Legends & Legacies View More

The Housewife Who Led a Revolution

Published: 1/25/2013
Corazon Aquino rose from politician's wife reluctant to be in the public eye to beloved champion of the people bringing democracy to the Philippines. The story of her kind-hearted leadership as the first female president in all of Asia seems too good to be true. But it is… and in honor of Aquino, who would have celebrated her 80th birthday today, we've got eight facts about her life and career to prove it.

In this Jan. 11, 1986 file photo former Philippine President Corazon
In this Jan. 11, 1986 file photo former Philippine President Corazon "Cory" Aquino, then a presidential candidate, campaigns in Cebu city in central Philippines. Aquino, who swept away a dictator with a "people power" revolt and then sustained democracy by fighting off seven coup attempts in six years, died on Saturday, Aug. 1, 2009, her son said. She was 76. (AP Photo/Bullit Marquez, File)


1. Though Corazon Aquino grew up in the Philippines, she went to the United States for college. There, she majored in Mathematics and French, and she volunteered for Thomas Dewey's 1948 presidential campaign.

2. In 1954, she married Sen. Benigno "Ninoy" Aquino Jr., who became mayor of their town at age 22, governor of their province at age 29, and the youngest-ever elected senator in the Philippines at age 34. As her husband ascended in the political ranks, Corazon Aquino preferred to remain in the background, raising their five children. She even declined to go on stage with him at campaign events, preferring to watch rather than participate.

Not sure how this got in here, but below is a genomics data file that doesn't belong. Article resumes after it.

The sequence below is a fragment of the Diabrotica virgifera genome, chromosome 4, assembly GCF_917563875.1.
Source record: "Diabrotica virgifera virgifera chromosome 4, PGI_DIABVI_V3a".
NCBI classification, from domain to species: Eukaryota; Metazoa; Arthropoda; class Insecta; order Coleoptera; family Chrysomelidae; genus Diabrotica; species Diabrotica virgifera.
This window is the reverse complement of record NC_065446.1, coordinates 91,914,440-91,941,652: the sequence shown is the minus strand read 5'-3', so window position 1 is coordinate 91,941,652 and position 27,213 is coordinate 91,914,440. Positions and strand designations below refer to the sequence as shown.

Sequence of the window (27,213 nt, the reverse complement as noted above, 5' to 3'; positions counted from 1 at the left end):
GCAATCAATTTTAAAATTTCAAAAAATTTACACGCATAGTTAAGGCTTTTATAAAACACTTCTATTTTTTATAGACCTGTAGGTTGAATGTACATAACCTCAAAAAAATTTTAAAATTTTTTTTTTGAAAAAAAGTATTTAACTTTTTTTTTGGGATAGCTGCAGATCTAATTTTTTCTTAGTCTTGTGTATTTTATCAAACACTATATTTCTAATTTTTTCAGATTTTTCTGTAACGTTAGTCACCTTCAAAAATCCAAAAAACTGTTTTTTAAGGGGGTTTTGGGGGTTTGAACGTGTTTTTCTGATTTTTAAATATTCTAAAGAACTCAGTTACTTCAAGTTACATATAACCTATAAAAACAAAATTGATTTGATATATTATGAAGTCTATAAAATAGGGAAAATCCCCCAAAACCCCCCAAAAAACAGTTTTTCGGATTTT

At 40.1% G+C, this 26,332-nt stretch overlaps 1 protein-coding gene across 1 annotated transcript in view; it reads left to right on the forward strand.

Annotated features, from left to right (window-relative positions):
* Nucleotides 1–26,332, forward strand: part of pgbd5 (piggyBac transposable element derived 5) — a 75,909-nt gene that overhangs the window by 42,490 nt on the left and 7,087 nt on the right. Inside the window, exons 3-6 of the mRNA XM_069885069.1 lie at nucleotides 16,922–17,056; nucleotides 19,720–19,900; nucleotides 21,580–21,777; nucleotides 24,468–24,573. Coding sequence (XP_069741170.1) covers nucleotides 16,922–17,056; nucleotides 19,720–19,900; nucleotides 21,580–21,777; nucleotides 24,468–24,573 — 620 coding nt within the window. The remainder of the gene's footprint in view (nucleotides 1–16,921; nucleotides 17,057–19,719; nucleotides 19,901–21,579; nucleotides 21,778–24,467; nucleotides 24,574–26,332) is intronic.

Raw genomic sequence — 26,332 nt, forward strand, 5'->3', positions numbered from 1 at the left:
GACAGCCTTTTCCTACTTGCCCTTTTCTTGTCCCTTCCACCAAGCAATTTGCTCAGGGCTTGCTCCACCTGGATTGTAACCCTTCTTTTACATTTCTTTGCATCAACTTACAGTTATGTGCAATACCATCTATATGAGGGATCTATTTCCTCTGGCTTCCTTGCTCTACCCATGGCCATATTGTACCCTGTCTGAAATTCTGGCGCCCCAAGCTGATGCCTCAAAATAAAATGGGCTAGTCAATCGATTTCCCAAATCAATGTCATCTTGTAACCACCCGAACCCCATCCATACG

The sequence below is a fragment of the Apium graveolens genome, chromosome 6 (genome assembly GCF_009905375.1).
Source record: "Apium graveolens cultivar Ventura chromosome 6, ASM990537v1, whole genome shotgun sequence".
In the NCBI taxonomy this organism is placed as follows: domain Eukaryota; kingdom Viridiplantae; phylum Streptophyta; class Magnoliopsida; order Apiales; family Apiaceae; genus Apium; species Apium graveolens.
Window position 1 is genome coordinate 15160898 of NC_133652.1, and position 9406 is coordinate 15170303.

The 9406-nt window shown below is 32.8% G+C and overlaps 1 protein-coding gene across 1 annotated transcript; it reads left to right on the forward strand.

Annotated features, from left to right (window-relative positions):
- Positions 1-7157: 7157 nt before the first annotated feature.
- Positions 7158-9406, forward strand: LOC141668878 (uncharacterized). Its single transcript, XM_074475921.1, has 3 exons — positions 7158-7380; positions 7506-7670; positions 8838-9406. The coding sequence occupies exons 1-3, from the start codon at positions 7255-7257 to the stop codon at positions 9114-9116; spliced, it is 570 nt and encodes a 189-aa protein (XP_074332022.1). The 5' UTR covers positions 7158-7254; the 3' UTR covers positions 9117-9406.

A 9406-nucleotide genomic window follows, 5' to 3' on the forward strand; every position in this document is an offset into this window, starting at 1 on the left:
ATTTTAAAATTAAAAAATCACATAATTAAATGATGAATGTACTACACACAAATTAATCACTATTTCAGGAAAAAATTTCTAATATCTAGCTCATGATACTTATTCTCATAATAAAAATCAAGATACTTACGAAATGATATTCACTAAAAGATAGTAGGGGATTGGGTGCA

3. After her husband's assassination in 1983, Corazon Aquino began coming out of her shell, continuing her husband's work of speaking out against the Marcos regime.

4. Within three years, the formerly reluctant public figure was convinced – thanks to devoted supporters and 1,000 signatures on a petition – to run for president against Ferdinand Marcos. Despite Aquino's strong campaign and overwhelming support, Marcos's allies declared him the winner.

5. Sure that she was the rightful winner of the election, Aquino organized a "People's Victory Rally" and drew a massive crowd. The ongoing support from the people of the Philippines finally convinced the folks doing the counting that Aquino was the true elected president.

6. Corazon Aquino was sworn in on February 25, 1986, bringing an end to 20 years of martial rule under Marcos. The day became known as the People Power Revolution.



7. During her single six-year term as president, Aquino created a new Constitution, brought stronger civil rights to the people of the Philippines, and worked to reform her country's debt problem. Urged to run for a second term, she declined, because she wanted to make it clear that the presidency shouldn't be a lifelong appointment.

8. For the rest of her life, Aquino remained active in politics, working to continue the democratic momentum she got started. She is remembered as a hero and a saint, and her legacy approaches mythical proportions. But she would be the first to remind us that she was doing the will of the people – it was the whole country's revolution, not just hers.



Written by Linnea Crowther

Related Topics
Our Picks